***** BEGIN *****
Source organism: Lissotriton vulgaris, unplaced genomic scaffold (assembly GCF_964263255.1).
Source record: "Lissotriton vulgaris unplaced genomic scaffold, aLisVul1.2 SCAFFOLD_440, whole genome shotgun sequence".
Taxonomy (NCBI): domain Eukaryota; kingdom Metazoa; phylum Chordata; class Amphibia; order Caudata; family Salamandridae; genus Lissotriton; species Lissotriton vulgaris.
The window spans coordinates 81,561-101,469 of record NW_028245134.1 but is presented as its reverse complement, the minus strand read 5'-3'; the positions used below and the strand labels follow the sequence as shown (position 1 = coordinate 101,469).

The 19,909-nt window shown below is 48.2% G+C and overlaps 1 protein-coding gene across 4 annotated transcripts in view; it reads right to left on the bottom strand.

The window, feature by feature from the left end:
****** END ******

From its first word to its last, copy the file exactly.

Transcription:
Source organism: Lissotriton vulgaris, unplaced genomic scaffold (assembly GCF_964263255.1).
Source record: "Lissotriton vulgaris unplaced genomic scaffold, aLisVul1.2 SCAFFOLD_440, whole genome shotgun sequence".
Taxonomy (NCBI): domain Eukaryota; kingdom Metazoa; phylum Chordata; class Amphibia; order Caudata; family Salamandridae; genus Lissotriton; species Lissotriton vulgaris.
The window spans coordinates 81,561-101,469 of record NW_028245134.1 but is presented as its reverse complement, the minus strand read 5'-3'; the positions used below and the strand labels follow the sequence as shown (position 1 = coordinate 101,469).

The 19,909-nt window shown below is 48.2% G+C and overlaps 1 protein-coding gene across 4 annotated transcripts in view; it reads right to left on the bottom strand.

The window, feature by feature from the left end: